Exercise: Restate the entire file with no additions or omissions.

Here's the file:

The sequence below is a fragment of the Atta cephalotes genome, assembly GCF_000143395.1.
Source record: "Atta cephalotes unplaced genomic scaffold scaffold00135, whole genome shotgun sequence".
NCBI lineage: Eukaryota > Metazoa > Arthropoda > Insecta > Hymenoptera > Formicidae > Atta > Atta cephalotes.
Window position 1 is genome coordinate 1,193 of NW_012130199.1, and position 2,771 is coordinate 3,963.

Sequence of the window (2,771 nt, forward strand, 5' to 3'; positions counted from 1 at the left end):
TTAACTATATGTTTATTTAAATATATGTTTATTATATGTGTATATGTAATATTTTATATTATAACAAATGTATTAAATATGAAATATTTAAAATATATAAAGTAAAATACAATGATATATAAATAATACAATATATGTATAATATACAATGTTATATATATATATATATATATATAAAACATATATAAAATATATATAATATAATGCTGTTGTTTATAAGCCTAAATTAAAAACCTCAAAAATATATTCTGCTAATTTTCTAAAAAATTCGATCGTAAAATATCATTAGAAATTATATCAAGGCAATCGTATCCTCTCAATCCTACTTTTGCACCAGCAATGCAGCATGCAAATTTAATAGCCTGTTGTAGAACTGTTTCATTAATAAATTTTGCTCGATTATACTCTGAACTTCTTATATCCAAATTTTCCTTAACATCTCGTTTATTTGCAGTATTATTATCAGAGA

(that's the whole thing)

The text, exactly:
The sequence below is a fragment of the Atta cephalotes genome, assembly GCF_000143395.1.
Source record: "Atta cephalotes unplaced genomic scaffold scaffold00135, whole genome shotgun sequence".
NCBI lineage: Eukaryota > Metazoa > Arthropoda > Insecta > Hymenoptera > Formicidae > Atta > Atta cephalotes.
Window position 1 is genome coordinate 1,193 of NW_012130199.1, and position 2,771 is coordinate 3,963.

Sequence of the window (2,771 nt, forward strand, 5' to 3'; positions counted from 1 at the left end):
TTAACTATATGTTTATTTAAATATATGTTTATTATATGTGTATATGTAATATTTTATATTATAACAAATGTATTAAATATGAAATATTTAAAATATATAAAGTAAAATACAATGATATATAAATAATACAATATATGTATAATATACAATGTTATATATATATATATATATATATAAAACATATATAAAATATATATAATATAATGCTGTTGTTTATAAGCCTAAATTAAAAACCTCAAAAATATATTCTGCTAATTTTCTAAAAAATTCGATCGTAAAATATCATTAGAAATTATATCAAGGCAATCGTATCCTCTCAATCCTACTTTTGCACCAGCAATGCAGCATGCAAATTTAATAGCCTGTTGTAGAACTGTTTCATTAATAAATTTTGCTCGATTATACTCTGAACTTCTTATATCCAAATTTTCCTTAACATCTCGTTTATTTGCAGTATTATTATCAGAGA